Last week we presented two Detroit Free Press Home-of-the Week recipients from 1936. The residences, 305 and 307 Merriweather, couldn’t have been more different in terms of architectural approach. However, what united them was that they were designed for the modern American family. 

This week we stay on Merriweather to conclude our series on the Detroit Free Press Home-of the-Week recipients. Located on this popular street, 390 Merriweather (formerly 272 Merriweather) is a splendid Cape Cod property designed and built by Walter H. Mast in 1938. Mr. Mast was also responsible for the design and build of 305 Merriweather (as featured last week).

Walter H. Mast was a prominent architect/builder in Metro Detroit. He designed and/or built over fifty homes throughout the community over a period of around 30 years – from the 1930’s through to the late 1960’s. His work included designing and/or building several extremely attractive homes in Grosse Pointe Shores including:

  •        22 Oxford Rd – 1941 (now razed, built by Walter Mast, architect unknown) – you can read the full story here.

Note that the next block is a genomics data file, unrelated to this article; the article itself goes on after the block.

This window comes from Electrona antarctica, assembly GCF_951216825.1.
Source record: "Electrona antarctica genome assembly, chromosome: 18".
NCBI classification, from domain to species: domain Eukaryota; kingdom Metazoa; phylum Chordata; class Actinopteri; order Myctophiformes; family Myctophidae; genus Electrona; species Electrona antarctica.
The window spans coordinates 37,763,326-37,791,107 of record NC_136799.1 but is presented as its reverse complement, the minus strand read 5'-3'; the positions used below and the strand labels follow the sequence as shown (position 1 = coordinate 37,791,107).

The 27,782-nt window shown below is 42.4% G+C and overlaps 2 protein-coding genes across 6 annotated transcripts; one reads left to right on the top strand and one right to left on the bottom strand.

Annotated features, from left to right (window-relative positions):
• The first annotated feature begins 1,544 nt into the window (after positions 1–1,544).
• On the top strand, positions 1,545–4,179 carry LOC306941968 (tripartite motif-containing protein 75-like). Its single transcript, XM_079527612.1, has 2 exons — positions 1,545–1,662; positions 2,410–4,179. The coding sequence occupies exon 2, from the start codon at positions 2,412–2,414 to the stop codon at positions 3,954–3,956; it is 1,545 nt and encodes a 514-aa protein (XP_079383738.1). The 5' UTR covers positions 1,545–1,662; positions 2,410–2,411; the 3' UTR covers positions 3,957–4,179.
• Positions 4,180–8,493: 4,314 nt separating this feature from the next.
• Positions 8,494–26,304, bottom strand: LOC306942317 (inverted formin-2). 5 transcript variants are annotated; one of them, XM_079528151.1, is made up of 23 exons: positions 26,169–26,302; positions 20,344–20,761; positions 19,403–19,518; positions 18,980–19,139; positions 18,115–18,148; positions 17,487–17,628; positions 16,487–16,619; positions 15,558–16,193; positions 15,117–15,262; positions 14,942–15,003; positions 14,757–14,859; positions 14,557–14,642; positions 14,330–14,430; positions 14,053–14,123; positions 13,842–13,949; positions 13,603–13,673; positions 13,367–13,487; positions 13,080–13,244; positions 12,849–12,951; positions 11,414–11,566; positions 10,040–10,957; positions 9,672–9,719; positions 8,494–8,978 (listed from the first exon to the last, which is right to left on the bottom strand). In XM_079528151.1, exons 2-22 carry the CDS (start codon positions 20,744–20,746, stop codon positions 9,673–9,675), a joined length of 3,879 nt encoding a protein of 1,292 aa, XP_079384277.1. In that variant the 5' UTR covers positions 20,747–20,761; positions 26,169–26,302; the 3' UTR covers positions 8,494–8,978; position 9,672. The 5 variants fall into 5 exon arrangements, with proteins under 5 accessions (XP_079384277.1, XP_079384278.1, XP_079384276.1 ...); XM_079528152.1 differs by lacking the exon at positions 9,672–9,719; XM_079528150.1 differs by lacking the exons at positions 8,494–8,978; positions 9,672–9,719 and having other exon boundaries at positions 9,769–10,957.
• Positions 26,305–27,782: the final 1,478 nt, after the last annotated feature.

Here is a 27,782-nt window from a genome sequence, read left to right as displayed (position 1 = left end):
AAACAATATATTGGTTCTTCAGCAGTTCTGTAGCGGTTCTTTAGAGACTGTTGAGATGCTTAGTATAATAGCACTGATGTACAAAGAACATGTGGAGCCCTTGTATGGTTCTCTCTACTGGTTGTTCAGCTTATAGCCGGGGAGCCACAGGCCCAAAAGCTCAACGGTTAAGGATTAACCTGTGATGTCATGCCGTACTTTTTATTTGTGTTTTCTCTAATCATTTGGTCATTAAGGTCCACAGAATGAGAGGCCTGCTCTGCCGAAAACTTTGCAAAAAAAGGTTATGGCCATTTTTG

•        824 Lake Shore – 1948 (built by Walter Mast, designed by J. Ivan Dise) now extensively renovated – you can read the full story here.
  •        820 Lake Shore – 1966 (designed and built by Walter Mast, now razed)

390 Merriweather is a 2,564 sq ft modern family home “with every facility for comfortable living”. The property is located on a large 1/3-acre lot in the middle of Grosse Pointe Farms. The Cape Cod style residence is constructed from brick, the left and right wings were painted white, while the center section was clad in field stone. The second story has two recessed dormer windows on the right and above the field stone section, while a gable with a small porthole window is located above the left wing (the location of the two-car garage). The hand-split shingle roof (originally stained black with coal, tar creosote) is flanked by two tall white chimneys. Meanwhile, the rear of the property is quite different in design compared to the front of the home. “The layout features octogen shaped bays that sweep up to the full two-story height, a lower and upper porch (the lower is supported by three latticed columns), along with a covered passage between the garage and the house”. Source and Image: Detroit Free Press, November 6th, 1938.